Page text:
State Rep. David Martin this week voted for a state budget plan designed to help Michigan students and workers thrive.
Martin, of Davison, said the budgets make significant investments in programs to address student learning loss and help workers acquire the skills they need to launch their careers.
The House plan contains significant funding to support students, including about $100 million in summer credit recovery programs and learning pods to help kids who have fallen behind.
“Parents will be able to tap into these funds to get their kids help over the summer months, so they can catch up in the areas where they fell behind academically during the pandemic,” Martin said.
The House’s K-12 budget includes an equal per-pupil foundation allowance of $9,000 per student. The plan also invests more than $500 million for teacher recruitment/retention, $300 million in school safety initiatives and more resources for rural transportation.
The House plan also continues efforts to train Michigan workers for high-demand jobs. The budget uses $155 million in federal COVID relief to expand the Reconnect program, which provides scholarships to adults who go back to school to earn an associate degree or skilled trades certification. New requirements will offer opportunities to adults as young as 21 and ensure participating community colleges make the best use of students’ prior life experience. The House invests more in apprenticeship programs, and Going PRO funding is maintained. Another $30 million would assist business incubator efforts to create jobs around the state.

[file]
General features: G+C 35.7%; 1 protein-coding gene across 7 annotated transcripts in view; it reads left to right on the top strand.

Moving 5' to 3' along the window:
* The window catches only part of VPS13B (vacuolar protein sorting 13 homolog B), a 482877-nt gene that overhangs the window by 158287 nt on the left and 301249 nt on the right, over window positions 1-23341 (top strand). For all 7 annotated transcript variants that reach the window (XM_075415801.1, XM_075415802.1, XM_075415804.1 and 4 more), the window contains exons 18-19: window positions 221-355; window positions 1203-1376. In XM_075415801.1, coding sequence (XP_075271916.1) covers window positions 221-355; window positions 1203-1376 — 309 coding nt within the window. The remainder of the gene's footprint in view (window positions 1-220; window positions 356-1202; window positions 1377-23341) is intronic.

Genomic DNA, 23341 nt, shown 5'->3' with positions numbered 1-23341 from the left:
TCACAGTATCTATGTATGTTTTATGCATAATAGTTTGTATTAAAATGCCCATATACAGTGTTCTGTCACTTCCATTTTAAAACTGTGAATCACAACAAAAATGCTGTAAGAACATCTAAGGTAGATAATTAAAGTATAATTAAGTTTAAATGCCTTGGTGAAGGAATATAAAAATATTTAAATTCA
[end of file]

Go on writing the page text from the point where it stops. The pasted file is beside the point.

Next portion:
“Helping students and workers sharpen their skills so they can land well-paying jobs and advance their careers is a top priority,” Martin said. “This budget proposal keeps us moving in the right direction.”
Martin said the plan approved by the House this week also leaves room for $1 billion in tax relief, with the specifics to be decided soon.
The House budget measures now advance to the Senate for further deliberation.
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